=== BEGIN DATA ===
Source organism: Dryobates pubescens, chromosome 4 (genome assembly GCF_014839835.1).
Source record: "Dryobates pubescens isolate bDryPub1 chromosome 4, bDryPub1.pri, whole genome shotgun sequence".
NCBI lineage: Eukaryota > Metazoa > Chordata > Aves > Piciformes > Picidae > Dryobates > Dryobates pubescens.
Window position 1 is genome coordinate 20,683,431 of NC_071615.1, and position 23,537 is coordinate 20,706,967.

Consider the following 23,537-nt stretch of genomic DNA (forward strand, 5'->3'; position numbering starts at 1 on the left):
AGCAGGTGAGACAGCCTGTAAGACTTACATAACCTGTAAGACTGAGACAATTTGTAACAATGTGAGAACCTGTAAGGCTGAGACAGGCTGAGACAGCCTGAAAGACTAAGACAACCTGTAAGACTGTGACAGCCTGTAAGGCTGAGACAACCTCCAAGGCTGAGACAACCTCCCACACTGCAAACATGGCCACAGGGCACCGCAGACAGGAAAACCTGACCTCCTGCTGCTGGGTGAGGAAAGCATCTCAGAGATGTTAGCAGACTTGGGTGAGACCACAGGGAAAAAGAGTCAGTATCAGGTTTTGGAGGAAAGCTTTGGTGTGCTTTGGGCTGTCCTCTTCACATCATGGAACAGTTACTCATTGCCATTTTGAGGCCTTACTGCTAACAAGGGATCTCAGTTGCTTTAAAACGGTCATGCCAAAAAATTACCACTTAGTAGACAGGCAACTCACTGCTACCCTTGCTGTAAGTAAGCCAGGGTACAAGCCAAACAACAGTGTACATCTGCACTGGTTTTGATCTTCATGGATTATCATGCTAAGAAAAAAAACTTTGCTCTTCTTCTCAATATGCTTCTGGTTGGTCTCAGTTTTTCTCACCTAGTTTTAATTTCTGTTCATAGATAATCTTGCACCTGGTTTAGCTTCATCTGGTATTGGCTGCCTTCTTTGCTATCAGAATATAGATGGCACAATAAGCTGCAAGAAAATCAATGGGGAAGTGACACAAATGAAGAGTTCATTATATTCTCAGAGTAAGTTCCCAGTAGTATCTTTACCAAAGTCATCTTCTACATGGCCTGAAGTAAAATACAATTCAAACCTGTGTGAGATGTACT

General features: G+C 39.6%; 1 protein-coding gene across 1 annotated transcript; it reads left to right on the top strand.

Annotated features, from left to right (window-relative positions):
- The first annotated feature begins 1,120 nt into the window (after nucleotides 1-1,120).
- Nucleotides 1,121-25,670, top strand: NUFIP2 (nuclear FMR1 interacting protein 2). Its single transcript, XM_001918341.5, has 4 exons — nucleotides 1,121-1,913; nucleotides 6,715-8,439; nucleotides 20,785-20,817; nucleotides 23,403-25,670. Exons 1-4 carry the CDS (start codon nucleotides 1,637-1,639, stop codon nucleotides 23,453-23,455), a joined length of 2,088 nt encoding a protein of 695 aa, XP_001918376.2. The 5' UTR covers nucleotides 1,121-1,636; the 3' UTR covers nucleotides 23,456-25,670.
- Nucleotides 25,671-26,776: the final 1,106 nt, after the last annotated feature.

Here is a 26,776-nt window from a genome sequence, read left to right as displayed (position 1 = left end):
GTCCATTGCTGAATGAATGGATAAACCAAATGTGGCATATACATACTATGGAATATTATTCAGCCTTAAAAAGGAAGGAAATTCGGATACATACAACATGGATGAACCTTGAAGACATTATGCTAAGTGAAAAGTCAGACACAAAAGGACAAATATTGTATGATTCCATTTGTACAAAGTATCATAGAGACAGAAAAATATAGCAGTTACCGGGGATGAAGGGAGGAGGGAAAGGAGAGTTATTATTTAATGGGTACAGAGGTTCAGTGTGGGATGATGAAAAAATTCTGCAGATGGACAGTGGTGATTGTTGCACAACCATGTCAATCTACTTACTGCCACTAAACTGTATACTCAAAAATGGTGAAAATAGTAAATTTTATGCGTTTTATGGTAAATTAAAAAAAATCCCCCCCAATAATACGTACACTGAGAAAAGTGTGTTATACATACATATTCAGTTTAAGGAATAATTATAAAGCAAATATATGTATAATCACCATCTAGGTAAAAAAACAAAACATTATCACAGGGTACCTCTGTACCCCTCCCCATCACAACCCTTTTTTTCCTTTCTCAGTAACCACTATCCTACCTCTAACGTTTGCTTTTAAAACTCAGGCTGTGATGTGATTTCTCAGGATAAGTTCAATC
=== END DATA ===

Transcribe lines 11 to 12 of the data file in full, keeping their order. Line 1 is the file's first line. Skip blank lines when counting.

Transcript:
- Nucleotides 25,671-26,776: the final 1,106 nt, after the last annotated feature.

Here is a 26,776-nt window from a genome sequence, read left to right as displayed (position 1 = left end):